By: Voces Staff
Born in San Antonio Texas, Albro spent most of his youth moving from place to place, leaving Texas to settle in Tennessee for most of his elementary years, then settling in San Angelo Texas where he attended San Angelo High School. Albro talks about his obliviousness towards race relations as a kid and then extending into most of his undergraduate career at The University of Houston. While at Houston is where Albro changed from a journalism major to a history major, completing both undergrad and masters in U of H night school. At the point of graduation, Albro with a wife and kid, went to Arizona while he continued his studies at the University of Arizona.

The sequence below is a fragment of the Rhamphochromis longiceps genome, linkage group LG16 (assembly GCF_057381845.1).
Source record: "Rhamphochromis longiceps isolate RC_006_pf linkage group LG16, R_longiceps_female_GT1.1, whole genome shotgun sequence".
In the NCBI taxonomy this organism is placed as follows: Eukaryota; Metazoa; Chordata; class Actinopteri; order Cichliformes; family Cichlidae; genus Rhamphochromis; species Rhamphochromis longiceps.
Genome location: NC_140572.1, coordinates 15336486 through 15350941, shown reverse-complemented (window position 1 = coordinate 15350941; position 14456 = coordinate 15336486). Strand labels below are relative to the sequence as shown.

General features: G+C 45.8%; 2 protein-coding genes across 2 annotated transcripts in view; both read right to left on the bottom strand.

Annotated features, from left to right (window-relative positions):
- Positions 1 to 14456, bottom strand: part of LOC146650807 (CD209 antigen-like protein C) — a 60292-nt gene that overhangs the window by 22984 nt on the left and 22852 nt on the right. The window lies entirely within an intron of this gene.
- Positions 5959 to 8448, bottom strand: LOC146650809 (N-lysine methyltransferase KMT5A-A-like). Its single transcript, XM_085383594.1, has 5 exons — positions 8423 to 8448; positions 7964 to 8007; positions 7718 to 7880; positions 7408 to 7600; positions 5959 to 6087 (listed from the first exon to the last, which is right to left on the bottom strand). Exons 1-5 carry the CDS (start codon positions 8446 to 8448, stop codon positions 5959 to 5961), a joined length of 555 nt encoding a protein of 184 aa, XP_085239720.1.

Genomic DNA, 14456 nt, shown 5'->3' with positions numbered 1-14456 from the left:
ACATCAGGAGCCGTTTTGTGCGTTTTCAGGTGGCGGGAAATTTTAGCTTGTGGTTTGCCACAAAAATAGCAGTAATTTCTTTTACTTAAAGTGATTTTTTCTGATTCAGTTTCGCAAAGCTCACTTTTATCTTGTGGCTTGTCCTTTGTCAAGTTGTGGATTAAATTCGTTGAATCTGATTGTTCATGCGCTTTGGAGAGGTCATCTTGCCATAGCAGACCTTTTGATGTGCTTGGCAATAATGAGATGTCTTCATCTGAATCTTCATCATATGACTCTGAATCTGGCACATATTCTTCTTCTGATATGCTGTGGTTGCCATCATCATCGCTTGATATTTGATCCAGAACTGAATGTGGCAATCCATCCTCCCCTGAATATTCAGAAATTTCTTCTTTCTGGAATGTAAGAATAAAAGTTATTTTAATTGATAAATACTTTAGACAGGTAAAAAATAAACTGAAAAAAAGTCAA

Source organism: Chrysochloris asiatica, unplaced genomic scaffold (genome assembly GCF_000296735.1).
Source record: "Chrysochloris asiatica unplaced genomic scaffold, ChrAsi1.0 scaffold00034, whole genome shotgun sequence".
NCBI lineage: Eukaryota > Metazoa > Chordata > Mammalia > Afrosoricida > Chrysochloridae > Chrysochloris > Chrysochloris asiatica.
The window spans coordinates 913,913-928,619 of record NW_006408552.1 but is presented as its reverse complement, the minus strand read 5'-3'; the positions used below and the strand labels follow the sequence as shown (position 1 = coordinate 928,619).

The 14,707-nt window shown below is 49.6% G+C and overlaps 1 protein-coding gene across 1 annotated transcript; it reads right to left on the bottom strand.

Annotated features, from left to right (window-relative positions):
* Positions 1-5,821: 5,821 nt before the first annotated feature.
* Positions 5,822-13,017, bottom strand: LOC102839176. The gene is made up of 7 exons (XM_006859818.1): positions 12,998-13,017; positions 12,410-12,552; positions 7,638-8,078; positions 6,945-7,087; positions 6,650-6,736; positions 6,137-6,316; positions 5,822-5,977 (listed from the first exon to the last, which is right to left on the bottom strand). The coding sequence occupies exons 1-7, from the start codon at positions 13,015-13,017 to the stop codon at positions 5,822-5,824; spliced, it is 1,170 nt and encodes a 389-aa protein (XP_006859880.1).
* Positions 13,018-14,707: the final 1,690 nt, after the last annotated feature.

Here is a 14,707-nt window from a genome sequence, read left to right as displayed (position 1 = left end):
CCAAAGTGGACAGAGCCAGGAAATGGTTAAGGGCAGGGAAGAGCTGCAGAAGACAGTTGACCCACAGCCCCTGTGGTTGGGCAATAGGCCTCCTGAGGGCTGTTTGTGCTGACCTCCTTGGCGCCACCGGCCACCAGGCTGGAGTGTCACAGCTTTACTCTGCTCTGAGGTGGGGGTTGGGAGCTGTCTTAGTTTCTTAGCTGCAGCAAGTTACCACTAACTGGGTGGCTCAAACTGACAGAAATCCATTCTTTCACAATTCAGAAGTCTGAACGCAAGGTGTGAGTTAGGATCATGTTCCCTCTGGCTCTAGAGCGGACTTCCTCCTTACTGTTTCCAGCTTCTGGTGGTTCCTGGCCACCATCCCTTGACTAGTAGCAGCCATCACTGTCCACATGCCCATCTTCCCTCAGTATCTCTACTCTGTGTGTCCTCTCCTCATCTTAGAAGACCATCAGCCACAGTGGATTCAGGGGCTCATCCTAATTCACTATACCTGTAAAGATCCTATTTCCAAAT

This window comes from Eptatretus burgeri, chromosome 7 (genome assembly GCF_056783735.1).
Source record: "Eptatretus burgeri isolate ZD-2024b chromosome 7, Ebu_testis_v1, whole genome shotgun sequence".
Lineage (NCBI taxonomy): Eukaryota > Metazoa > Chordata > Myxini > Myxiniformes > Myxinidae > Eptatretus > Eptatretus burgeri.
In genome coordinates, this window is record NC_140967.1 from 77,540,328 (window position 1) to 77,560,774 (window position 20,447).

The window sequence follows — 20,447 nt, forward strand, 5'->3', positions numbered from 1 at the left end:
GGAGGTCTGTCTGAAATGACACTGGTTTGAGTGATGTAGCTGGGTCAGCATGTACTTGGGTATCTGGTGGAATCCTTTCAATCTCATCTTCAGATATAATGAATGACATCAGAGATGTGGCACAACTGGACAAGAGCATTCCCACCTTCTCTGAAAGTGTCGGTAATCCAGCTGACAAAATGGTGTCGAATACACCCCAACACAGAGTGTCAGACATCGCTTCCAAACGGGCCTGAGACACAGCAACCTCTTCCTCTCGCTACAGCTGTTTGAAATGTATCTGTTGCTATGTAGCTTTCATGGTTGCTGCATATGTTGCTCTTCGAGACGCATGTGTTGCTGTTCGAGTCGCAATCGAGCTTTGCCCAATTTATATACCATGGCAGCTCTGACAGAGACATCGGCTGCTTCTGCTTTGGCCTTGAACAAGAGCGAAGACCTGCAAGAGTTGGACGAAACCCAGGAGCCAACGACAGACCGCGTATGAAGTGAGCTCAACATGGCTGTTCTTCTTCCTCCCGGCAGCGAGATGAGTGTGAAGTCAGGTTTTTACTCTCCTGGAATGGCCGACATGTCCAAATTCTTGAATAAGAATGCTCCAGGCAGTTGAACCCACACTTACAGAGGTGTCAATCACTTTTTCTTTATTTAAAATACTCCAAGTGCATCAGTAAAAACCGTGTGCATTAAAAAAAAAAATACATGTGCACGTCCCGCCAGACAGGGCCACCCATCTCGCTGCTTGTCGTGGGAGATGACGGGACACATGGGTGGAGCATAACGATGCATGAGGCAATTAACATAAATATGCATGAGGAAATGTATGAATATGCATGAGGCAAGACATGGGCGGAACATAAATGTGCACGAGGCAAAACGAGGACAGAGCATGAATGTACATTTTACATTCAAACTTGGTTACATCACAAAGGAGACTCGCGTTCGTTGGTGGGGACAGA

It is here that he found his specialty in Mexican History. Albro mentions how most of his peers in the classes revolving around Mexican were all anglo, a trend he found puzzling. After receiving his Ph.D., Albro taught at the University of Wisconsin. Here, Albro was first politically active. After one year, Albro took the position at Texas A&I in Kingsville Texas. He talks in detail about the social structure of the town of Kingsville, specifically on how the anglo and Hispanic communities interacted. He brings up the role of the town’s King Ranch and the Exxon plant in these dynamics. During his time at Texas A&I, Albro saw the rise of the area’s Chicano rights movements from clashes in school politics, growing to involve the city itself. Albro speaks on how his creation of the first-ever Mexican American college course inspired many of the prominent Hispanic Chicano rights movement activists in the area and stresses the importance of education and history.